Quinlivan out to strike a blow for Tipperary football
Published 26/11/2015 | 02:30
Tipperary star Michael Quinlivan believes he and his Clonmel Commercials clubmates have a chance to make a "huge statement" when they face Nemo Rangers in Sunday's Munster Club SFC final.
Football in the county has been on the rise in recent years. Quinlivan was part of the Tipp minor team that stunned a much-fancied Dublin side in the 2011 All-Ireland final, while they also contested the All-Ireland minor and U-21 deciders earlier this year.
And Quinlivan sees the chance to strike another blow for the county and secure a first Munster Club SFC title in Mallow this weekend.
"I think it would be a huge statement, especially for club football in Tipp," he said.
"People have been saying it has been a bit weak over the last couple of years and that has been leading to a weak county team. A stronger club scene around Tipperary would definitely add to a stronger county team.
"If we could turn over Nemo at the weekend, hopefully it would pave the way for other Tipperary teams to do similar.
"There is some very good teams in Tipperary and we had to beat some very good teams to win the championship."
While Tipp football have made huge strides, it was also dealt a couple of body blows in recent weeks.
Quinlivan's Clonmel team-mate Seamus Kennedy will play solely for the county's hurlers next year with reports that Steven O'Brien might also turn to the small ball. Also, star man Colin O'Riordan has taken up a contract offer with AFL outfit the Sydney Swans.
Quinlivan was looked at by AFL scouts earlier in his career but nothing materialised. However, he has no doubt that O'Riordan will be a success Down Under.
"Colin has gone over there and if you got an opportunity to go over and play professionally in any sport, I think it's something that you definitely have to consider," he stated.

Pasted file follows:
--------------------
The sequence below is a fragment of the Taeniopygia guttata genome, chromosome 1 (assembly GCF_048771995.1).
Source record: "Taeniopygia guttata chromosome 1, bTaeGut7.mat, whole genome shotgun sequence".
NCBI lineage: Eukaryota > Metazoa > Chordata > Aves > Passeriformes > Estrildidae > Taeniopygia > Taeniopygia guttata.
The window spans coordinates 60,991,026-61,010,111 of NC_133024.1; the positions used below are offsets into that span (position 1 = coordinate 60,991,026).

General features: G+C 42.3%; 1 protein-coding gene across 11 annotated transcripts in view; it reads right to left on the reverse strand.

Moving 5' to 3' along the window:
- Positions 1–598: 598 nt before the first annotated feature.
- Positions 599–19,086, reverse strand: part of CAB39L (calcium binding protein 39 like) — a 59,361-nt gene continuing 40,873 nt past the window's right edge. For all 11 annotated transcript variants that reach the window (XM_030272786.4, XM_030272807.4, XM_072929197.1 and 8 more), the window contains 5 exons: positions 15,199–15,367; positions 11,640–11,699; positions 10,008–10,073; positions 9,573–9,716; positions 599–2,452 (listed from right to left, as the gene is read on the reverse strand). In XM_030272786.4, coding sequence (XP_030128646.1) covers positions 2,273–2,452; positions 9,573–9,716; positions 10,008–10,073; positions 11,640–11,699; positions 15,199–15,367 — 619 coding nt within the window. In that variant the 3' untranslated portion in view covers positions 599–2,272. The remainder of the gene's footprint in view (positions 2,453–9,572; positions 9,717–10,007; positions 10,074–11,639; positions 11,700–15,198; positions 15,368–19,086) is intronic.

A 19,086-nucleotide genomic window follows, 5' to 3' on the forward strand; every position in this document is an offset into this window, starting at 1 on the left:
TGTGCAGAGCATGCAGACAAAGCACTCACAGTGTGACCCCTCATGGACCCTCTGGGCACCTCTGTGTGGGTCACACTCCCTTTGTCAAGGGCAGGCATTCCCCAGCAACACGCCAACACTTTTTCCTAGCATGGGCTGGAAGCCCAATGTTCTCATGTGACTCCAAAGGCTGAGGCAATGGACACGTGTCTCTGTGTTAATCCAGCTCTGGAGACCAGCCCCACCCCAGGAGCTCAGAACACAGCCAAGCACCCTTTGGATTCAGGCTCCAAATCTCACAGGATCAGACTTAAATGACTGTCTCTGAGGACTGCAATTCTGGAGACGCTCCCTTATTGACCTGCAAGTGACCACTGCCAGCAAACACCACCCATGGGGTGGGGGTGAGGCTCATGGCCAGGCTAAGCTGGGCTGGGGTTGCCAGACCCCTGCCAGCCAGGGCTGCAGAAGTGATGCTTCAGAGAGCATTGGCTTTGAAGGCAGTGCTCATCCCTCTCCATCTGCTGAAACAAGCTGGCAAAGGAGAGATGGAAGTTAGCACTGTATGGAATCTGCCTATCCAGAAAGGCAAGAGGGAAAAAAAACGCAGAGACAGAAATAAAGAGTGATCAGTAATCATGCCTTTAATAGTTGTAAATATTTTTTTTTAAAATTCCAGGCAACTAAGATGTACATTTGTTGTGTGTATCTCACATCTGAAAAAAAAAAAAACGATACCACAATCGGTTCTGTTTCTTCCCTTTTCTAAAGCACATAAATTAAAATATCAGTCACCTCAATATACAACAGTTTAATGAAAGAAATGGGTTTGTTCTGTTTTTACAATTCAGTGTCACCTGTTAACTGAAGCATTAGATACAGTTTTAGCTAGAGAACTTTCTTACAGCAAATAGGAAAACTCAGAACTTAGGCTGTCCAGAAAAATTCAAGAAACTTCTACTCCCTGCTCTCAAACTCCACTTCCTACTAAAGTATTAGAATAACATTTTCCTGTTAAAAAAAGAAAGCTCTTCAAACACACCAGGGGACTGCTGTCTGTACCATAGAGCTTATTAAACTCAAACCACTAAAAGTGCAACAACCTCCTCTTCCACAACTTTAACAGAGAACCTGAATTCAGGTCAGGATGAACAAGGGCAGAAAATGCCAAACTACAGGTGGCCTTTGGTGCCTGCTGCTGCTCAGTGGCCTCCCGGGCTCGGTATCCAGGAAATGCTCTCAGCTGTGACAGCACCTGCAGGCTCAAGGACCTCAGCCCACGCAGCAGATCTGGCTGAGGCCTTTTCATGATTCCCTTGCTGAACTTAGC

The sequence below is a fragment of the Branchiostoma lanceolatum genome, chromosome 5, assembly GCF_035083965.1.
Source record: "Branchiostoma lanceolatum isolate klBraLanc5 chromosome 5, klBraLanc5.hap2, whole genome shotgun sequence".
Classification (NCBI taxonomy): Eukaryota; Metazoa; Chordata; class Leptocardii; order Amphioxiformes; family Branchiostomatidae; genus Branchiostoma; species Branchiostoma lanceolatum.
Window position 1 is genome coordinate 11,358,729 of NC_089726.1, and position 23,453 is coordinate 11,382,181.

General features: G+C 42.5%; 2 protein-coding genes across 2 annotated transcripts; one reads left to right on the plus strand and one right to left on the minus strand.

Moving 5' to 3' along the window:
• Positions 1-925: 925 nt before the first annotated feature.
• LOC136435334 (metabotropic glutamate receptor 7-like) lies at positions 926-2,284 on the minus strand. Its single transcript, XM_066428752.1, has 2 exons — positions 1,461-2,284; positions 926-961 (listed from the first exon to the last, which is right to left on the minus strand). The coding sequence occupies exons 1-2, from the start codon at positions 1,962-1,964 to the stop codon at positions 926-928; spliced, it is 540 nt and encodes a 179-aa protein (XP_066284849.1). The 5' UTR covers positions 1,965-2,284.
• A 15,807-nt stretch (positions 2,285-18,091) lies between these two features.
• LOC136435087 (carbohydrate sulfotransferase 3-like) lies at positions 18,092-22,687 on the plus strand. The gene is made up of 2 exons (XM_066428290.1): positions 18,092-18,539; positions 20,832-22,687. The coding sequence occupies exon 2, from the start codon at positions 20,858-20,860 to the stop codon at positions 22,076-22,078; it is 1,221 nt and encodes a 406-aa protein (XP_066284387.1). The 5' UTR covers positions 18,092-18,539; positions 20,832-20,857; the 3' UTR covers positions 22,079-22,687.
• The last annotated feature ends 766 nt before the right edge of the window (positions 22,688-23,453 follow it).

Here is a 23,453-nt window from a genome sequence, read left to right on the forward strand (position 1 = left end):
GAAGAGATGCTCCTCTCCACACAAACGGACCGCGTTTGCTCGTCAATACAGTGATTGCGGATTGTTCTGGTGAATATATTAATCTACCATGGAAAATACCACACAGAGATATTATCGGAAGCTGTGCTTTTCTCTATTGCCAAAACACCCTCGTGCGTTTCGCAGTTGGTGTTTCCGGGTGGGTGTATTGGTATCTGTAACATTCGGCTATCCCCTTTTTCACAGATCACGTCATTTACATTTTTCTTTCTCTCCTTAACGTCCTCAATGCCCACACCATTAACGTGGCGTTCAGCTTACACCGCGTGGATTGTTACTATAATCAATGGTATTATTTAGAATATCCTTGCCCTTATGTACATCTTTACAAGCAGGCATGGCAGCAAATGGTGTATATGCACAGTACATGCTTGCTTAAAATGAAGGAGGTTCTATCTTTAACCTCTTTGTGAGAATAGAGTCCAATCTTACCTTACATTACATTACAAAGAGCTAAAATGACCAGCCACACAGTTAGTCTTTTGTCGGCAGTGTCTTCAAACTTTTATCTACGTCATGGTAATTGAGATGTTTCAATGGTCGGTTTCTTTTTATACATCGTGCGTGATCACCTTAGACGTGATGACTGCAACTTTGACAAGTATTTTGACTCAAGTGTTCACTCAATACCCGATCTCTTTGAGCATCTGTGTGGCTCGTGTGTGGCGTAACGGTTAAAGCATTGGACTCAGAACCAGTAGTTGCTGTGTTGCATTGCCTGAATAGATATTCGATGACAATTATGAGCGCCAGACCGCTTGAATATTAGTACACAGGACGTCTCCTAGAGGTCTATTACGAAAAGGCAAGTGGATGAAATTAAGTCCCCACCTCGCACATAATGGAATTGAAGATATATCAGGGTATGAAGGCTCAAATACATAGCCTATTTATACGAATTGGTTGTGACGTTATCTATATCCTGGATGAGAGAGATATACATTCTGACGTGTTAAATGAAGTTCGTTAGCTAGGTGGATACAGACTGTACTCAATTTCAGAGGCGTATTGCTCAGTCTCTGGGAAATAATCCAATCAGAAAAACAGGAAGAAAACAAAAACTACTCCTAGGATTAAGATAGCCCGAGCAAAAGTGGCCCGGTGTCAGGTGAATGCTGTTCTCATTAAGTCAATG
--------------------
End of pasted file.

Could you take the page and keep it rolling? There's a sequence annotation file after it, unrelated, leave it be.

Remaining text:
"Colin could set himself up for life over there. Personally, I think I've said it before, I think he'll make a name for himself over there.
"I know the mentality he'll bring to that Sydney Swans team. I'd love to see him playing over there. He is a superb talent. Obviously we'll miss him with Tipp and not only will you miss him on the field but off the field as well, he's a fantastic ambassador for Tipp. People do speak highly of him regardless of where he goes."
But despite those setbacks, Quinlivan believes Tipp can now be considered a serious dual county.
"I think we have garnered enough respect through what's happened with the football over the last few years that people are starting to consider us a serious dual county," he said.
"Obviously we still have a few stumbling blocks over the next couple of years to get to the level where we want to get to.
"It's nothing we feel we can't get past. I think the main thing for football in Tipperary is getting the backing of the people. We are culturally a hurling county, always will be and always have been. If we can garner maybe half the support that would be great for us."